Singapore magazine | Health | Beauty | medical | Female | men | wellness | Article | News

Of Minds and Delusions

Understanding the mind of the delusional

19767532_xxlPreviously known as paranoid disorder, delusional disorder is a type of serious mental illness involving psychosis – the inability to tell what is real from what is imagined. Delusional disorder’s main feature is the presence of delusions, or unshakable beliefs in something untrue. According to WebMD, people with delusional disorder experience non-bizarre delusions, which involve situations that could occur in real life, such as being followed, poisoned, deceived, conspired against, or loved from a distance. Such delusions usually involve the misinterpretation of perceptions or experiences. However, in reality, the situations are either not true at all or highly exaggerated.

Unlike people with other psychotic disorders, people with delusional disorder often continue to socialise and function normally, apart from the subject of their delusion, and generally do not behave in an obviously odd or bizarre manner. Although in some cases, people with delusional disorder might become so preoccupied with their delusions that their lives are disrupted.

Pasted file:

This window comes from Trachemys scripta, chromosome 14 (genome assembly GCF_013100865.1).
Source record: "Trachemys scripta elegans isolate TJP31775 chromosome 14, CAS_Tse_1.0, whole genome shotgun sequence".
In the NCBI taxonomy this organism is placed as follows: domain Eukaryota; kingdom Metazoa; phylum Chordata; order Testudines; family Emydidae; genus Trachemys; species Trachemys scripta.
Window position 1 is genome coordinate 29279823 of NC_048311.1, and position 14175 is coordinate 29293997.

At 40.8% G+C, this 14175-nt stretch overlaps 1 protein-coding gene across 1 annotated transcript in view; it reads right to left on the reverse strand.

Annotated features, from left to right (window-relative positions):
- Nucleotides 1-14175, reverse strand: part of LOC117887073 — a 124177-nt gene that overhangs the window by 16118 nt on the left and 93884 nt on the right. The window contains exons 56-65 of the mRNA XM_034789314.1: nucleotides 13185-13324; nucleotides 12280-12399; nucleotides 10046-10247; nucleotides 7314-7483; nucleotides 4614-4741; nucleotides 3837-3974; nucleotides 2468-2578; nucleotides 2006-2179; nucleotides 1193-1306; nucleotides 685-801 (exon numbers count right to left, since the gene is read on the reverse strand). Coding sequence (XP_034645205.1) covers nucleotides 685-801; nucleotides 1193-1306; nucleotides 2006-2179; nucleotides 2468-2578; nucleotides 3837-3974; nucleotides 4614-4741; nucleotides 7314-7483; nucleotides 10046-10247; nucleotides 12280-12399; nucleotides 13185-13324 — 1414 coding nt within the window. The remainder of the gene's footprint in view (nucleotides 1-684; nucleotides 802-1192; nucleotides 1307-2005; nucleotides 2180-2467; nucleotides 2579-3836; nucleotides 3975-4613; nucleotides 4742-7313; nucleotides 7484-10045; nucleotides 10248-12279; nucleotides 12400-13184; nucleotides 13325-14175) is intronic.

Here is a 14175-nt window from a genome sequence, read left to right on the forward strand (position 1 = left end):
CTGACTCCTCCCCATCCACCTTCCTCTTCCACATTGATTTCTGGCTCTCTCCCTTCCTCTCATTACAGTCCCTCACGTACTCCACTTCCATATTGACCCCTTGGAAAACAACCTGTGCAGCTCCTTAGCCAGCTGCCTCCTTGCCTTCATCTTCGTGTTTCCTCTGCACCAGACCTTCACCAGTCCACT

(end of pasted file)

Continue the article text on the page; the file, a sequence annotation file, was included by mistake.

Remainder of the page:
While delusions could be a symptom of more common disorders such schizophrenia, delusional disorder in itself is a rare condition that most often occurs in middle to late life and is slightly more common in women than in men.

Types of Delusional Disorder

Based on the main theme of the delusions experienced by the individual, delusional disorder is classified into different types:

20341963_xlErotomanic: A type of delusional disorder wherein the individual believes that another person, often someone important or famous, is in love with him or her. The person suffering from this condition might attempt to contact the object of the delusion, most often by stalking them.

Grandiose: A type of delusional disorder wherein the individual has an over-inflated sense of self-worth, power, knowledge, or identity. In most cases, the person might believe he or she has a great talent or has made an important discovery.

Jealous: A type of delusional disorder wherein a person believes that his or her spouse or sexual partner is unfaithful.

Persecutory: A type of delusional disorder wherein people believe that they (or someone close to them) are being mistreated, or that someone is spying on them or planning to harm them. People with this type of disorder commonly make repeated complaints to legal authorities.

Somatic: A type of delusional disorder wherein a person believes that he or she has a physical defect or medical problem.

Mixed: People with this type of delusional disorder have two or more of the types of delusions listed above.

Symptoms of Delusional Disorder